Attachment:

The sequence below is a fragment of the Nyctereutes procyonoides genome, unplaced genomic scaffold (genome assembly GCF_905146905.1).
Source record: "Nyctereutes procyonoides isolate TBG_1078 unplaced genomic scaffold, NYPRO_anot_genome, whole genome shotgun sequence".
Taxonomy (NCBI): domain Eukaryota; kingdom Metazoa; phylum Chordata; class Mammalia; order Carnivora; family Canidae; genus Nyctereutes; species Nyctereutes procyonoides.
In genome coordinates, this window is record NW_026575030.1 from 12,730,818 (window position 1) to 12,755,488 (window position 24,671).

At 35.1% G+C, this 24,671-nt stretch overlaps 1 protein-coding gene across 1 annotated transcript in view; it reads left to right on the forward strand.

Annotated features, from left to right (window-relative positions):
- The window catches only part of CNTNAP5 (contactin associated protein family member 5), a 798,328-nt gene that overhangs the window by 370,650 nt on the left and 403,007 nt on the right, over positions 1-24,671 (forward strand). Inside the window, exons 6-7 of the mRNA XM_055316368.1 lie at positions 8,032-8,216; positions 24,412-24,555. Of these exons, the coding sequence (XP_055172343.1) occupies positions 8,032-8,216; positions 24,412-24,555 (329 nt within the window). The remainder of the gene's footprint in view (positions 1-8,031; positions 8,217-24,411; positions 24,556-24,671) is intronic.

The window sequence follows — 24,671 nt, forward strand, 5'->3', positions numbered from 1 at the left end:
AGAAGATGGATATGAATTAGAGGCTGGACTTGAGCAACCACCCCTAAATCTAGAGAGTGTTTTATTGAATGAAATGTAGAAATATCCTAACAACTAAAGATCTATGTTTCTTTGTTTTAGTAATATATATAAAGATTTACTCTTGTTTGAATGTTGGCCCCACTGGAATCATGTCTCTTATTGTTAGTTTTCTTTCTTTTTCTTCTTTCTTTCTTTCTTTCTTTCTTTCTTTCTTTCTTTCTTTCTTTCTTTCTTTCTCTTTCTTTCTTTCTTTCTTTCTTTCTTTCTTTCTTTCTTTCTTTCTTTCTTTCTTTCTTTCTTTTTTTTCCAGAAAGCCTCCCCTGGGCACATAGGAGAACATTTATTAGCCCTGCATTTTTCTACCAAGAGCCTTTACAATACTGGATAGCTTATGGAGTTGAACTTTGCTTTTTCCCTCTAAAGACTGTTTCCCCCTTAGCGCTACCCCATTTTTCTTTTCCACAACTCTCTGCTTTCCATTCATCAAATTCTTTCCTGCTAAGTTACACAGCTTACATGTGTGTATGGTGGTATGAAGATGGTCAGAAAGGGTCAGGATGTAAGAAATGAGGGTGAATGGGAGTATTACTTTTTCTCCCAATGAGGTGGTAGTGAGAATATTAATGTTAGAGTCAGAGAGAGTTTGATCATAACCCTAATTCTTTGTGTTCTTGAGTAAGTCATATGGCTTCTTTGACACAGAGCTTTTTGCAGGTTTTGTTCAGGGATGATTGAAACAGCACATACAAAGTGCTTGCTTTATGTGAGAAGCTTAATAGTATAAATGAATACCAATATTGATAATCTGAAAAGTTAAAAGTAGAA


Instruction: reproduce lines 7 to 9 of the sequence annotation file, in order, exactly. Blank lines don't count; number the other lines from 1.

- The window catches only part of CNTNAP5 (contactin associated protein family member 5), a 798,328-nt gene that overhangs the window by 370,650 nt on the left and 403,007 nt on the right, over positions 1-24,671 (forward strand). Inside the window, exons 6-7 of the mRNA XM_055316368.1 lie at positions 8,032-8,216; positions 24,412-24,555. Of these exons, the coding sequence (XP_055172343.1) occupies positions 8,032-8,216; positions 24,412-24,555 (329 nt within the window). The remainder of the gene's footprint in view (positions 1-8,031; positions 8,217-24,411; positions 24,556-24,671) is intronic.

The window sequence follows — 24,671 nt, forward strand, 5'->3', positions numbered from 1 at the left end:
AGAAGATGGATATGAATTAGAGGCTGGACTTGAGCAACCACCCCTAAATCTAGAGAGTGTTTTATTGAATGAAATGTAGAAATATCCTAACAACTAAAGATCTATGTTTCTTTGTTTTAGTAATATATATAAAGATTTACTCTTGTTTGAATGTTGGCCCCACTGGAATCATGTCTCTTATTGTTAGTTTTCTTTCTTTTTCTTCTTTCTTTCTTTCTTTCTTTCTTTCTTTCTTTCTTTCTTTCTTTCTTTCTTTCTCTTTCTTTCTTTCTTTCTTTCTTTCTTTCTTTCTTTCTTTCTTTCTTTCTTTCTTTCTTTCTTTTTTTTCCAGAAAGCCTCCCCTGGGCACATAGGAGAACATTTATTAGCCCTGCATTTTTCTACCAAGAGCCTTTACAATACTGGATAGCTTATGGAGTTGAACTTTGCTTTTTCCCTCTAAAGACTGTTTCCCCCTTAGCGCTACCCCATTTTTCTTTTCCACAACTCTCTGCTTTCCATTCATCAAATTCTTTCCTGCTAAGTTACACAGCTTACATGTGTGTATGGTGGTATGAAGATGGTCAGAAAGGGTCAGGATGTAAGAAATGAGGGTGAATGGGAGTATTACTTTTTCTCCCAATGAGGTGGTAGTGAGAATATTAATGTTAGAGTCAGAGAGAGTTTGATCATAACCCTAATTCTTTGTGTTCTTGAGTAAGTCATATGGCTTCTTTGACACAGAGCTTTTTGCAGGTTTTGTTCAGGGATGATTGAAACAGCACATACAAAGTGCTTGCTTTATGTGAGAAGCTTAATAGTATAAATGAATACCAATATTGATAATCTGAAAAGTTAAAAGTAGAA